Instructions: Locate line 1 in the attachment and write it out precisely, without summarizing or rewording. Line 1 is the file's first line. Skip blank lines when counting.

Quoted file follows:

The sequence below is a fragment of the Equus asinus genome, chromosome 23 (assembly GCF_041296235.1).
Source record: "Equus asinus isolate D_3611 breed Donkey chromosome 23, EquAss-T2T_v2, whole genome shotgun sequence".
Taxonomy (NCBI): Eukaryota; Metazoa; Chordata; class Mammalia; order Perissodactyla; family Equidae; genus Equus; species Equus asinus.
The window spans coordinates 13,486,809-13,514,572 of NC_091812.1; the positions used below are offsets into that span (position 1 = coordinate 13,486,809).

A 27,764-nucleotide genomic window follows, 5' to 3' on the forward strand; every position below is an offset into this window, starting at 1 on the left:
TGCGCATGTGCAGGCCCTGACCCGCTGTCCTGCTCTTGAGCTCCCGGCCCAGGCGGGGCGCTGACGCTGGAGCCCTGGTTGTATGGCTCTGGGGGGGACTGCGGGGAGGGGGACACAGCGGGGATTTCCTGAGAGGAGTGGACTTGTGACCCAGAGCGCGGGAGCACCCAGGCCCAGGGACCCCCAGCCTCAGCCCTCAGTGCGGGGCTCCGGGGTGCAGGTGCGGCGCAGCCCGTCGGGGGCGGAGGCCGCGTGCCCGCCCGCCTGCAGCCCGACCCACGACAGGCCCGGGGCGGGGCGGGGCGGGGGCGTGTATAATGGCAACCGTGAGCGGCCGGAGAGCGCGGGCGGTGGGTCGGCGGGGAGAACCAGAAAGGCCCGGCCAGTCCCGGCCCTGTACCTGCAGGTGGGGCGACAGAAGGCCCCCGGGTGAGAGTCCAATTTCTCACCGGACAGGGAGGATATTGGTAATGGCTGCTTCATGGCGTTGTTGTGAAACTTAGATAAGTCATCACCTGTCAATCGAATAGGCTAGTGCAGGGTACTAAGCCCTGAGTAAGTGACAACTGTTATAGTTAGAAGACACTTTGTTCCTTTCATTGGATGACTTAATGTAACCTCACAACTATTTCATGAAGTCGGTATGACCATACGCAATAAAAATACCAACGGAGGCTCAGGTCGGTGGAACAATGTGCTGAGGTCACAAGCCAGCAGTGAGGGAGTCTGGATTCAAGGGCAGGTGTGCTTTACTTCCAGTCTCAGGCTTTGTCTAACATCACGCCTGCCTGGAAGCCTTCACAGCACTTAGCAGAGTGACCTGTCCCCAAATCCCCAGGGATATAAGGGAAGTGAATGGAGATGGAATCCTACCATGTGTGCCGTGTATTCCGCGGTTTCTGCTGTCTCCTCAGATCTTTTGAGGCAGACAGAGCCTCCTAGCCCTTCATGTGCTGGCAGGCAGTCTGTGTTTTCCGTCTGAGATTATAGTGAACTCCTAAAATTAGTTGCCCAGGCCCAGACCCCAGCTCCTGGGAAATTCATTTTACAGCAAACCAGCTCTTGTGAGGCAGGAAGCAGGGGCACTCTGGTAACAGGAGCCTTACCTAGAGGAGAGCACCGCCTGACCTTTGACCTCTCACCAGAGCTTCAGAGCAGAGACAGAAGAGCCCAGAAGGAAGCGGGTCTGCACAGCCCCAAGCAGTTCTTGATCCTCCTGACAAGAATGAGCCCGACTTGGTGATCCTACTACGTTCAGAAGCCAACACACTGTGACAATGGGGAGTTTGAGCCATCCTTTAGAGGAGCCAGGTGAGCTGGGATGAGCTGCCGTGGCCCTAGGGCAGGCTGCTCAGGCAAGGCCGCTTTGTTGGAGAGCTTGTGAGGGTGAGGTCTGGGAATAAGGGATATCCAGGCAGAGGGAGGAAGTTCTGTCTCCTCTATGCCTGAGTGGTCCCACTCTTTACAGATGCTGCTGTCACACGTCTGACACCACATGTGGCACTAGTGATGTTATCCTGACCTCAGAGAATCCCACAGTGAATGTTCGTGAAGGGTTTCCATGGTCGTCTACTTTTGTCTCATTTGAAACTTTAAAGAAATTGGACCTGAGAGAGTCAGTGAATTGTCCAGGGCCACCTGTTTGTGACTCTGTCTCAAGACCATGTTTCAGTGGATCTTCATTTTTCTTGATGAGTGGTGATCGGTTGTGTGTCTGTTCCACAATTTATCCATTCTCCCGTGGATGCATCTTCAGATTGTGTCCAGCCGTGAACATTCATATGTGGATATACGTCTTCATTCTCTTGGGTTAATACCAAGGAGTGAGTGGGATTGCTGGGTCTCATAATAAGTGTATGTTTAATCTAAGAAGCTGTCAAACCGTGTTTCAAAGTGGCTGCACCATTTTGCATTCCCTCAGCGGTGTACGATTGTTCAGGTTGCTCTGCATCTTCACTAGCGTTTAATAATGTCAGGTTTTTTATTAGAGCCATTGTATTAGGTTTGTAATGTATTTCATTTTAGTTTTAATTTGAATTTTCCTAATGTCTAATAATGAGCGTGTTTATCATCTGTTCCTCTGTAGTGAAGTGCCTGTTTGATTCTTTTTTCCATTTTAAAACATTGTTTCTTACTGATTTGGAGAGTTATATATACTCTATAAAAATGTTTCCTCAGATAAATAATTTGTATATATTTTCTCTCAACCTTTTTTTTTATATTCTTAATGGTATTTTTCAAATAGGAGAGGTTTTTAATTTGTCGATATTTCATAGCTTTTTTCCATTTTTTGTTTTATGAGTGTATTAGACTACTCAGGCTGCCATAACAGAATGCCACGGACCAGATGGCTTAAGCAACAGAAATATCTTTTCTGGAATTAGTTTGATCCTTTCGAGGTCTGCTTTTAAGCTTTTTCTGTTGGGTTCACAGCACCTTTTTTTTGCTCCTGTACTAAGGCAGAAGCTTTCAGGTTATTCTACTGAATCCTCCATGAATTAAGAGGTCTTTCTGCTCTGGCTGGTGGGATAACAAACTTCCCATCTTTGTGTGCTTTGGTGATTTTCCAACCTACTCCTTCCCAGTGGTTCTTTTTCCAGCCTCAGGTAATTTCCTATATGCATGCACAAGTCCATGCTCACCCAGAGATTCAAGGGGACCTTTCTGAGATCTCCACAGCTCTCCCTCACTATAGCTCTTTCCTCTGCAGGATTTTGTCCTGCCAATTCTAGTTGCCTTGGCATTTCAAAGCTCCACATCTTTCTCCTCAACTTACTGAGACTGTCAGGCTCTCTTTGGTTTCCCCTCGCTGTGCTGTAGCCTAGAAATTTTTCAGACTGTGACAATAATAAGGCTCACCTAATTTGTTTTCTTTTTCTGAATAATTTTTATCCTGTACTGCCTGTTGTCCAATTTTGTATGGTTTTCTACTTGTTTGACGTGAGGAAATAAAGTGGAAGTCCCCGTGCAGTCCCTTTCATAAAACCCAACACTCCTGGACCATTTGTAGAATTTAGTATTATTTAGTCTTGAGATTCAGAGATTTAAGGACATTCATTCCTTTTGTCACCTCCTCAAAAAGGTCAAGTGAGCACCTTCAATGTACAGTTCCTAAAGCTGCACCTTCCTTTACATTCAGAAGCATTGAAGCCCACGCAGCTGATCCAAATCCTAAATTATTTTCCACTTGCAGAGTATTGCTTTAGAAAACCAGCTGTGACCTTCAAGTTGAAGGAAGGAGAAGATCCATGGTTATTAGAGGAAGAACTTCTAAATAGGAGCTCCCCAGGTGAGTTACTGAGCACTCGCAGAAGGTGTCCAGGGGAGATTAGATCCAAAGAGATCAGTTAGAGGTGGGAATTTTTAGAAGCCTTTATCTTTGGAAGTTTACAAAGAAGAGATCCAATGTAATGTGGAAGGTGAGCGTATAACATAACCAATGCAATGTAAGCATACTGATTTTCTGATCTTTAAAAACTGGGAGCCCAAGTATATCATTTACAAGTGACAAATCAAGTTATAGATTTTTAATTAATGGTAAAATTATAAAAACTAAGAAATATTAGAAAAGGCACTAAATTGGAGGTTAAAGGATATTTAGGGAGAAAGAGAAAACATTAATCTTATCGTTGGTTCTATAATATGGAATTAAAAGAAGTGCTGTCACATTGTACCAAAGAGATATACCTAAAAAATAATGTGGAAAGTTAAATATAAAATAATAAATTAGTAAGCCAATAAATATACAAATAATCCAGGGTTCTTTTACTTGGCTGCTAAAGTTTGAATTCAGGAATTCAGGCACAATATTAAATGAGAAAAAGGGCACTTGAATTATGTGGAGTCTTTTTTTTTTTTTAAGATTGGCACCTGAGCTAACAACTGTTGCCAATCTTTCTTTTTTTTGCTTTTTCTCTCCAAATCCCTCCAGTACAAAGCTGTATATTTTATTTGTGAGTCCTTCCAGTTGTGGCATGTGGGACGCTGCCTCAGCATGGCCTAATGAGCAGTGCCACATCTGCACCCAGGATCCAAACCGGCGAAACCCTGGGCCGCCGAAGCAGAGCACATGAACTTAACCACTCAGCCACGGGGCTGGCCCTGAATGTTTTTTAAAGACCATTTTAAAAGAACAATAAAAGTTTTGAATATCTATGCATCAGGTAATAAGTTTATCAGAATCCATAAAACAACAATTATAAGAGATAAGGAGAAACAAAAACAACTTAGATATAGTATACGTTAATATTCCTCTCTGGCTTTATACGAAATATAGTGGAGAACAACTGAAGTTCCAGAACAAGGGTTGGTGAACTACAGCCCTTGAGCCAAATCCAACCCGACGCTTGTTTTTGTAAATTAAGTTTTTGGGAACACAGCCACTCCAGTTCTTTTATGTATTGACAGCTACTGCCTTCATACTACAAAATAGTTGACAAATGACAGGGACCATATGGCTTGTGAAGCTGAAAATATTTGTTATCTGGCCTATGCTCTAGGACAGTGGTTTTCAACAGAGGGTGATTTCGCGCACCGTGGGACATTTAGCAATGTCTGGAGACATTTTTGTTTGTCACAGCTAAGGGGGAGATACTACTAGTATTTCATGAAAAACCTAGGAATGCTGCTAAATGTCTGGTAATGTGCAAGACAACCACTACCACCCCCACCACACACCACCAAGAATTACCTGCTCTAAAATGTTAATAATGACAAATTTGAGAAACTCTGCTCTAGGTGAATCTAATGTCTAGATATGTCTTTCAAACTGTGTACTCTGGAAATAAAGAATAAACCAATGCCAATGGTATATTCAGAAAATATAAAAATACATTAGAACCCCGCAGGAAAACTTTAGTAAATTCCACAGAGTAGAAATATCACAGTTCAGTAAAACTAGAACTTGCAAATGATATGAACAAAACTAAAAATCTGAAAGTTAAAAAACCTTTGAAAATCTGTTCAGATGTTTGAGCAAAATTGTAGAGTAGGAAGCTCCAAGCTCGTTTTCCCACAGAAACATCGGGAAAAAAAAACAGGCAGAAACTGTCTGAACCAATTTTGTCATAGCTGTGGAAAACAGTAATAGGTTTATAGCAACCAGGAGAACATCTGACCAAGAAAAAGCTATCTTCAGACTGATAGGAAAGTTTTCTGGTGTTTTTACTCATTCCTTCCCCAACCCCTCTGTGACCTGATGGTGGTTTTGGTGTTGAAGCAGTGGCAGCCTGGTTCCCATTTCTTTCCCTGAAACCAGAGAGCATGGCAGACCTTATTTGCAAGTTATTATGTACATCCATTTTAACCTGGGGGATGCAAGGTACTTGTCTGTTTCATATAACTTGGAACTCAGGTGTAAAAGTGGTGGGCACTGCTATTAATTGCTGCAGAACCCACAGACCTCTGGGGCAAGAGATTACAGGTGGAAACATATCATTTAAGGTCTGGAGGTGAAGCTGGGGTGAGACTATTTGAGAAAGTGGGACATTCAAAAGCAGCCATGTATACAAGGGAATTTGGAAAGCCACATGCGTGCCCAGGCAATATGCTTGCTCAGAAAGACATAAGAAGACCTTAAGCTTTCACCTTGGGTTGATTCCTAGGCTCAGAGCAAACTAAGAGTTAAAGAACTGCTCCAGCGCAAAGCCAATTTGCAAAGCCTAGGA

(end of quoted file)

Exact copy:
The sequence below is a fragment of the Equus asinus genome, chromosome 23 (assembly GCF_041296235.1).